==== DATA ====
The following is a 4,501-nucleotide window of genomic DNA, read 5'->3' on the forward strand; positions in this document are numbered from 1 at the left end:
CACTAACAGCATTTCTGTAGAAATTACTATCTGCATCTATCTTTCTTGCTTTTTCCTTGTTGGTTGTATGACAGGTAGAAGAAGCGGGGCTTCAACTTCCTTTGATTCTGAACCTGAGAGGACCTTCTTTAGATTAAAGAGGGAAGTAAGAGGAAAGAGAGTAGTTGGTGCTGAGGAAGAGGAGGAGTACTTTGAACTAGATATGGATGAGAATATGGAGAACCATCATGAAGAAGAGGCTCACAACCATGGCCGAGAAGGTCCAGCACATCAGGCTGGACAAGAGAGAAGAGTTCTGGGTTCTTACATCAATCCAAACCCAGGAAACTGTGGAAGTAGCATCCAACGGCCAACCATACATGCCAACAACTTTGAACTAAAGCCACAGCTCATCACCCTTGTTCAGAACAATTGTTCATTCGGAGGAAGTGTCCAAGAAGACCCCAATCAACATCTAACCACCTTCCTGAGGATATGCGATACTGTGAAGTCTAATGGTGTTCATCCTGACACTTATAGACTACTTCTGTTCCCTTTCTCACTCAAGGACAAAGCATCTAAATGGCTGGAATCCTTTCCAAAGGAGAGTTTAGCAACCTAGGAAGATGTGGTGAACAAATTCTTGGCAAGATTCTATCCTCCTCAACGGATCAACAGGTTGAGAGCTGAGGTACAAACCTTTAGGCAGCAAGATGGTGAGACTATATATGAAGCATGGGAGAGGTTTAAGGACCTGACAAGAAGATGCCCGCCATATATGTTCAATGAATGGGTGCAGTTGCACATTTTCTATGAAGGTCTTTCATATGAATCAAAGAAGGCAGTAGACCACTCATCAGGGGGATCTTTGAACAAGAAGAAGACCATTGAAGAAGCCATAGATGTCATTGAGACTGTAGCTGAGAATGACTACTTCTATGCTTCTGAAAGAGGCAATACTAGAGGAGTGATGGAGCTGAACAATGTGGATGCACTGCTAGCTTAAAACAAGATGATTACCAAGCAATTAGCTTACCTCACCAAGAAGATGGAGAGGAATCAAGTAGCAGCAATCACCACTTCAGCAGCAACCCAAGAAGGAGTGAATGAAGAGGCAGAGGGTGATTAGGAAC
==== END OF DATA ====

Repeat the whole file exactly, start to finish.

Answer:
The following is a 4,501-nucleotide window of genomic DNA, read 5'->3' on the forward strand; positions in this document are numbered from 1 at the left end:
CACTAACAGCATTTCTGTAGAAATTACTATCTGCATCTATCTTTCTTGCTTTTTCCTTGTTGGTTGTATGACAGGTAGAAGAAGCGGGGCTTCAACTTCCTTTGATTCTGAACCTGAGAGGACCTTCTTTAGATTAAAGAGGGAAGTAAGAGGAAAGAGAGTAGTTGGTGCTGAGGAAGAGGAGGAGTACTTTGAACTAGATATGGATGAGAATATGGAGAACCATCATGAAGAAGAGGCTCACAACCATGGCCGAGAAGGTCCAGCACATCAGGCTGGACAAGAGAGAAGAGTTCTGGGTTCTTACATCAATCCAAACCCAGGAAACTGTGGAAGTAGCATCCAACGGCCAACCATACATGCCAACAACTTTGAACTAAAGCCACAGCTCATCACCCTTGTTCAGAACAATTGTTCATTCGGAGGAAGTGTCCAAGAAGACCCCAATCAACATCTAACCACCTTCCTGAGGATATGCGATACTGTGAAGTCTAATGGTGTTCATCCTGACACTTATAGACTACTTCTGTTCCCTTTCTCACTCAAGGACAAAGCATCTAAATGGCTGGAATCCTTTCCAAAGGAGAGTTTAGCAACCTAGGAAGATGTGGTGAACAAATTCTTGGCAAGATTCTATCCTCCTCAACGGATCAACAGGTTGAGAGCTGAGGTACAAACCTTTAGGCAGCAAGATGGTGAGACTATATATGAAGCATGGGAGAGGTTTAAGGACCTGACAAGAAGATGCCCGCCATATATGTTCAATGAATGGGTGCAGTTGCACATTTTCTATGAAGGTCTTTCATATGAATCAAAGAAGGCAGTAGACCACTCATCAGGGGGATCTTTGAACAAGAAGAAGACCATTGAAGAAGCCATAGATGTCATTGAGACTGTAGCTGAGAATGACTACTTCTATGCTTCTGAAAGAGGCAATACTAGAGGAGTGATGGAGCTGAACAATGTGGATGCACTGCTAGCTTAAAACAAGATGATTACCAAGCAATTAGCTTACCTCACCAAGAAGATGGAGAGGAATCAAGTAGCAGCAATCACCACTTCAGCAGCAACCCAAGAAGGAGTGAATGAAGAGGCAGAGGGTGATTAGGAAC